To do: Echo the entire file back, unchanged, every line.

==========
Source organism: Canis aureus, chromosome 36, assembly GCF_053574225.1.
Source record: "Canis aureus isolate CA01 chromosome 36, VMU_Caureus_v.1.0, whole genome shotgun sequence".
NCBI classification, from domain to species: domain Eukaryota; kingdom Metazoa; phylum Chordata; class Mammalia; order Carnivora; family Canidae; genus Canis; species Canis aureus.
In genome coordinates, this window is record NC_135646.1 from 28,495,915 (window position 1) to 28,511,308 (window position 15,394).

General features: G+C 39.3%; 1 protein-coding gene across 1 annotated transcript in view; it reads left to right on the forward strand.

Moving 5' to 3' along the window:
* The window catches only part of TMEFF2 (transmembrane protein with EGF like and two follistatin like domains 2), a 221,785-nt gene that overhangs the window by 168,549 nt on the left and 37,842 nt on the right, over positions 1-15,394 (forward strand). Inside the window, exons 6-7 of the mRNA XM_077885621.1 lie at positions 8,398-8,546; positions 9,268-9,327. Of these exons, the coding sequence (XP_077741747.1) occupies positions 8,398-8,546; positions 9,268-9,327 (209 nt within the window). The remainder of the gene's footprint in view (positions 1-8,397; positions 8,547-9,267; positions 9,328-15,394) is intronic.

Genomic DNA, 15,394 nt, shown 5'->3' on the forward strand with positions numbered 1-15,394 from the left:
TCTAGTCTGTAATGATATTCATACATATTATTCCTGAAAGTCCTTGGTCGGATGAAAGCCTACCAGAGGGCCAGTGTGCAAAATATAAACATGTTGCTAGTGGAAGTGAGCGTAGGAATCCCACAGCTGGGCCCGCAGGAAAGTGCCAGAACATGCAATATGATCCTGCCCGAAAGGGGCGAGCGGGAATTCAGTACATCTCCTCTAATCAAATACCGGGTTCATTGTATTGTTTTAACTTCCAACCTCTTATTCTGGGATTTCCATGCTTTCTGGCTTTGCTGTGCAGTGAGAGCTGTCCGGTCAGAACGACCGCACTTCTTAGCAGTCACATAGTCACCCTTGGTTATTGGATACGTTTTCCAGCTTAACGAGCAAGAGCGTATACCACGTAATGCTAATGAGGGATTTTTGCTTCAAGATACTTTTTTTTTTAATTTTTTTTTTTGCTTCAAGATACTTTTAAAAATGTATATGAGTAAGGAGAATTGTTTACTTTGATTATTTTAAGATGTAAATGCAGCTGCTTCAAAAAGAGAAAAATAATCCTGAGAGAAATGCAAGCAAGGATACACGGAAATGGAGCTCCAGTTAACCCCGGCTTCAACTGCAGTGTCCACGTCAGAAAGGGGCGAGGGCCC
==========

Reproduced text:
Source organism: Canis aureus, chromosome 36, assembly GCF_053574225.1.
Source record: "Canis aureus isolate CA01 chromosome 36, VMU_Caureus_v.1.0, whole genome shotgun sequence".
NCBI classification, from domain to species: domain Eukaryota; kingdom Metazoa; phylum Chordata; class Mammalia; order Carnivora; family Canidae; genus Canis; species Canis aureus.
In genome coordinates, this window is record NC_135646.1 from 28,495,915 (window position 1) to 28,511,308 (window position 15,394).

General features: G+C 39.3%; 1 protein-coding gene across 1 annotated transcript in view; it reads left to right on the forward strand.

Moving 5' to 3' along the window:
* The window catches only part of TMEFF2 (transmembrane protein with EGF like and two follistatin like domains 2), a 221,785-nt gene that overhangs the window by 168,549 nt on the left and 37,842 nt on the right, over positions 1-15,394 (forward strand). Inside the window, exons 6-7 of the mRNA XM_077885621.1 lie at positions 8,398-8,546; positions 9,268-9,327. Of these exons, the coding sequence (XP_077741747.1) occupies positions 8,398-8,546; positions 9,268-9,327 (209 nt within the window). The remainder of the gene's footprint in view (positions 1-8,397; positions 8,547-9,267; positions 9,328-15,394) is intronic.

Genomic DNA, 15,394 nt, shown 5'->3' on the forward strand with positions numbered 1-15,394 from the left:
TCTAGTCTGTAATGATATTCATACATATTATTCCTGAAAGTCCTTGGTCGGATGAAAGCCTACCAGAGGGCCAGTGTGCAAAATATAAACATGTTGCTAGTGGAAGTGAGCGTAGGAATCCCACAGCTGGGCCCGCAGGAAAGTGCCAGAACATGCAATATGATCCTGCCCGAAAGGGGCGAGCGGGAATTCAGTACATCTCCTCTAATCAAATACCGGGTTCATTGTATTGTTTTAACTTCCAACCTCTTATTCTGGGATTTCCATGCTTTCTGGCTTTGCTGTGCAGTGAGAGCTGTCCGGTCAGAACGACCGCACTTCTTAGCAGTCACATAGTCACCCTTGGTTATTGGATACGTTTTCCAGCTTAACGAGCAAGAGCGTATACCACGTAATGCTAATGAGGGATTTTTGCTTCAAGATACTTTTTTTTTTAATTTTTTTTTTTGCTTCAAGATACTTTTAAAAATGTATATGAGTAAGGAGAATTGTTTACTTTGATTATTTTAAGATGTAAATGCAGCTGCTTCAAAAAGAGAAAAATAATCCTGAGAGAAATGCAAGCAAGGATACACGGAAATGGAGCTCCAGTTAACCCCGGCTTCAACTGCAGTGTCCACGTCAGAAAGGGGCGAGGGCCC